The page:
ACCORDING to glossy magazines recently, vinyl records are back in fashion for those old enough to be nostalgic about them.
I remember the even earlier and more brittle 78 rpm shellac records, of a childhood neighbour’s, with 40s bands like the Ink Spots singing something called doo-wop. It was music to click your fingers and sway to.
Then there was a sensational night in the 1950s – after we’d got our first television – when they let me stay up late to watch Rock Around The Clock, sung by Bill Hayley & His Comets.
By then my neighbour had early 45rpm vinyl singles and EPs, or extended players, of Elvis Presley singing Love Me Tender or Jailhouse Rock.
But I preferred Cliff Richard.
Like many readers no doubt, I can remember the first records I bought – Living Doll by Cliff, then What Do You Want by Adam Faith. Oddly enough, I’ve also tennis memories of both stars; Cliff playing in a celebrity exhibition match at a Davis Cup event, then Adam using our indoor court at South Shore. Honestly, they were both better at singing.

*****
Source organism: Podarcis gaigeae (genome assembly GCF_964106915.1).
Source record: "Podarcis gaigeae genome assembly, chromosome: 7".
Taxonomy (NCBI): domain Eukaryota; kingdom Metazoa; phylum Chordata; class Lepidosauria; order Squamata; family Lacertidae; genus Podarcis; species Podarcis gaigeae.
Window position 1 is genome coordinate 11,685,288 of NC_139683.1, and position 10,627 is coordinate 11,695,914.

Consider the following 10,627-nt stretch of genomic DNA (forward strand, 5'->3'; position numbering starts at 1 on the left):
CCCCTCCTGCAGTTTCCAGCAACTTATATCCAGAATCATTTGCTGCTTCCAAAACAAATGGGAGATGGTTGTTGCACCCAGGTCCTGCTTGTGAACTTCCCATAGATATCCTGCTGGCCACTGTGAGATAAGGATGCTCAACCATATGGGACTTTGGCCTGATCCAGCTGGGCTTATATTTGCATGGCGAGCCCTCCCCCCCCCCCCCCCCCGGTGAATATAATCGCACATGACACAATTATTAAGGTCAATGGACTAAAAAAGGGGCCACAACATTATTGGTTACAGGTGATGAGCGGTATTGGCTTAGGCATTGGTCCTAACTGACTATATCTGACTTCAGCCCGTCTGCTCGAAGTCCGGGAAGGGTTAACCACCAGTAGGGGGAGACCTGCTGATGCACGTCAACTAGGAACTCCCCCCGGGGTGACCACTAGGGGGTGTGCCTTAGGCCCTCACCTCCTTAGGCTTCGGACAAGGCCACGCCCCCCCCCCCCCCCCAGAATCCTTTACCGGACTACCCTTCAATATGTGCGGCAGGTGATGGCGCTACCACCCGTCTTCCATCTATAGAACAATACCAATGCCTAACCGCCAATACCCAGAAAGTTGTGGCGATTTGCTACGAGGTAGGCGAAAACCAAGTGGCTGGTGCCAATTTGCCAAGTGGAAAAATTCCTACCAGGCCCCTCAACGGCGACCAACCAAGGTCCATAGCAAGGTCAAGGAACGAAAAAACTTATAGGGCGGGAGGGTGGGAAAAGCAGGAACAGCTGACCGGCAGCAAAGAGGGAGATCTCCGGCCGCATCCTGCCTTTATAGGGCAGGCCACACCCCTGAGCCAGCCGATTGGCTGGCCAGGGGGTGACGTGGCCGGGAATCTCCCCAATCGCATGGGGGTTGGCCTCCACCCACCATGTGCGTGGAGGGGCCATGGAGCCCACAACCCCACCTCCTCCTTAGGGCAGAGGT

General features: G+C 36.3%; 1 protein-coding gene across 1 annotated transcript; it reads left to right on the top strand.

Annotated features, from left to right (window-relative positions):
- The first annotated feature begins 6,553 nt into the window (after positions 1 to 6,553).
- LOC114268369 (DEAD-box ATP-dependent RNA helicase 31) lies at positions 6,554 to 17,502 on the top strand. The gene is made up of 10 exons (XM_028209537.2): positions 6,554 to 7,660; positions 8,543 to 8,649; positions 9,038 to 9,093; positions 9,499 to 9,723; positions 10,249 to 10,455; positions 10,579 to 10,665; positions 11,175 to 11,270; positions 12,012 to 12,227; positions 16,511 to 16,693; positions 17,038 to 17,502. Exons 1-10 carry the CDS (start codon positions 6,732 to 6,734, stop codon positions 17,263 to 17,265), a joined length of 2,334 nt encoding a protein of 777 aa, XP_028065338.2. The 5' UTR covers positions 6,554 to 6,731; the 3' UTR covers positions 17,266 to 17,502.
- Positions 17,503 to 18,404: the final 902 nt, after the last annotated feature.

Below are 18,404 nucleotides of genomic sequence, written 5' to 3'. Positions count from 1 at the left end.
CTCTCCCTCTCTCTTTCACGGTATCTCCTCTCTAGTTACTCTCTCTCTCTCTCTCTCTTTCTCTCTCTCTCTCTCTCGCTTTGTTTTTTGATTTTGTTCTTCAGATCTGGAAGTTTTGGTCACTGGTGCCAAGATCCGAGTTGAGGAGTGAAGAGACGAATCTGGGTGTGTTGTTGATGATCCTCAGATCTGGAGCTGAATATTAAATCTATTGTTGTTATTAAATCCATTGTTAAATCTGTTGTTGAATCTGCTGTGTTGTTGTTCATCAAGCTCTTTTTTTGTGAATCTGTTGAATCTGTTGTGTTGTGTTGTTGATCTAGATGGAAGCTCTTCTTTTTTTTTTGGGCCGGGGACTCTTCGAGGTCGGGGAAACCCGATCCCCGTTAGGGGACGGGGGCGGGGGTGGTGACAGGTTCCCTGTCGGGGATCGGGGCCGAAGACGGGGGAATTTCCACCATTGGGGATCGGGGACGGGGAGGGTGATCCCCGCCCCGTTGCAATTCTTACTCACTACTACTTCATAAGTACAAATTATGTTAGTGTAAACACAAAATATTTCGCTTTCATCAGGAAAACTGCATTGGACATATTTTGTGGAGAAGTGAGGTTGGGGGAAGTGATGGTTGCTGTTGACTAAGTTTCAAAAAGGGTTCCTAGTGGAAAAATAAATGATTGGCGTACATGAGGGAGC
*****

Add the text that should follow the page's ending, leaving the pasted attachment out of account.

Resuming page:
Personally, I’m not nostalgic about vinyl. As She Who Knows pointed out, records take up too much space. Give me those neat CD players any time.
However, I fondly recall landmark albums, or LPs as we called them.
I must also agree with recent media conjecture that the best were in the 70s. I’m thinking not even of the Beatles or Stones, but singer-songwriters like Carol King, Carly Simon, Joni Mitchell and Joan Armatrading.
The covers and songs transport us back to younger, though not necessarily better, times.
Nowadays, when in high spirits, I’m more likely to burst into a romantic ballad or classic show song than a pop or rock tune; perhaps Some Enchanted Evening, Oh, What a Beautiful Mornin’ or even O Sole Mio. Who needs all that vinyl, when you can sing them yourself?
* For Roy’s books, visit www.royedmonds-blackpool.